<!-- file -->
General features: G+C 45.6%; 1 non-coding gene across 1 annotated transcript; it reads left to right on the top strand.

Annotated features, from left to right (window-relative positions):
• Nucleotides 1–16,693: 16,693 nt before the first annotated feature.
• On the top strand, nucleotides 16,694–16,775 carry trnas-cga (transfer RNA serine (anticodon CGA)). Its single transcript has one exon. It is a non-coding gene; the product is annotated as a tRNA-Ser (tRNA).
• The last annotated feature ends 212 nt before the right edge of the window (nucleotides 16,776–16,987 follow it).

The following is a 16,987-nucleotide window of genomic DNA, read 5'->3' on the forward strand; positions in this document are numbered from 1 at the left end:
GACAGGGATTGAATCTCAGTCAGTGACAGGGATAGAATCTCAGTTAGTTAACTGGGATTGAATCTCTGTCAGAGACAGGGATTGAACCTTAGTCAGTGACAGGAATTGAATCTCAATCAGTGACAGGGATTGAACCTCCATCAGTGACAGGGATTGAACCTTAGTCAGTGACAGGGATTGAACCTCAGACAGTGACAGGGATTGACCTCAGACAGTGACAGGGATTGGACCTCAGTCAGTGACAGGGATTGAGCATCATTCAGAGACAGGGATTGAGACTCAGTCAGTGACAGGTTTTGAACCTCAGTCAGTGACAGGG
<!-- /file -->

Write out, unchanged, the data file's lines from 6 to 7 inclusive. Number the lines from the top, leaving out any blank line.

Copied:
The following is a 16,987-nucleotide window of genomic DNA, read 5'->3' on the forward strand; positions in this document are numbered from 1 at the left end:
GACAGGGATTGAATCTCAGTCAGTGACAGGGATAGAATCTCAGTTAGTTAACTGGGATTGAATCTCTGTCAGAGACAGGGATTGAACCTTAGTCAGTGACAGGAATTGAATCTCAATCAGTGACAGGGATTGAACCTCCATCAGTGACAGGGATTGAACCTTAGTCAGTGACAGGGATTGAACCTCAGACAGTGACAGGGATTGACCTCAGACAGTGACAGGGATTGGACCTCAGTCAGTGACAGGGATTGAGCATCATTCAGAGACAGGGATTGAGACTCAGTCAGTGACAGGTTTTGAACCTCAGTCAGTGACAGGG